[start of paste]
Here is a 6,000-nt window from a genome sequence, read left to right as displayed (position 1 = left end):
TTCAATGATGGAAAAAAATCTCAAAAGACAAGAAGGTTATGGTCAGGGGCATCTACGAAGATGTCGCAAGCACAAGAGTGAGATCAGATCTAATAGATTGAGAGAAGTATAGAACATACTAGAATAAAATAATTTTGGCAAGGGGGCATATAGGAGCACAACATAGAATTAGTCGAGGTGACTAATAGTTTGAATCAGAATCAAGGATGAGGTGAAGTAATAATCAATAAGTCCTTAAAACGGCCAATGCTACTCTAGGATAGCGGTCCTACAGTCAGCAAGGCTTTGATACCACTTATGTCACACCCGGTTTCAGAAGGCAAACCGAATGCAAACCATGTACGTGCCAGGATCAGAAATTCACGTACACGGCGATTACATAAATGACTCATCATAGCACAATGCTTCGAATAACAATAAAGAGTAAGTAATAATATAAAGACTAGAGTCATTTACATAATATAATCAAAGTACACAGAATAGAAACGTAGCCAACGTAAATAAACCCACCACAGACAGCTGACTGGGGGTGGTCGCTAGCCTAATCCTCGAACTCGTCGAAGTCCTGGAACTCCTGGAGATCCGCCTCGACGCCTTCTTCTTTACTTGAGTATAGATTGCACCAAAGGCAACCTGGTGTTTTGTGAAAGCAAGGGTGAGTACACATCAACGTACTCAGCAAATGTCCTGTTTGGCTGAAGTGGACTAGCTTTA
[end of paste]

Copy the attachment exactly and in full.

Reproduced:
Here is a 6,000-nt window from a genome sequence, read left to right as displayed (position 1 = left end):
TTCAATGATGGAAAAAAATCTCAAAAGACAAGAAGGTTATGGTCAGGGGCATCTACGAAGATGTCGCAAGCACAAGAGTGAGATCAGATCTAATAGATTGAGAGAAGTATAGAACATACTAGAATAAAATAATTTTGGCAAGGGGGCATATAGGAGCACAACATAGAATTAGTCGAGGTGACTAATAGTTTGAATCAGAATCAAGGATGAGGTGAAGTAATAATCAATAAGTCCTTAAAACGGCCAATGCTACTCTAGGATAGCGGTCCTACAGTCAGCAAGGCTTTGATACCACTTATGTCACACCCGGTTTCAGAAGGCAAACCGAATGCAAACCATGTACGTGCCAGGATCAGAAATTCACGTACACGGCGATTACATAAATGACTCATCATAGCACAATGCTTCGAATAACAATAAAGAGTAAGTAATAATATAAAGACTAGAGTCATTTACATAATATAATCAAAGTACACAGAATAGAAACGTAGCCAACGTAAATAAACCCACCACAGACAGCTGACTGGGGGTGGTCGCTAGCCTAATCCTCGAACTCGTCGAAGTCCTGGAACTCCTGGAGATCCGCCTCGACGCCTTCTTCTTTACTTGAGTATAGATTGCACCAAAGGCAACCTGGTGTTTTGTGAAAGCAAGGGTGAGTACACATCAACGTACTCAGCAAATGTCCTGTTTGGCTGAAGTGGACTAGCTTTA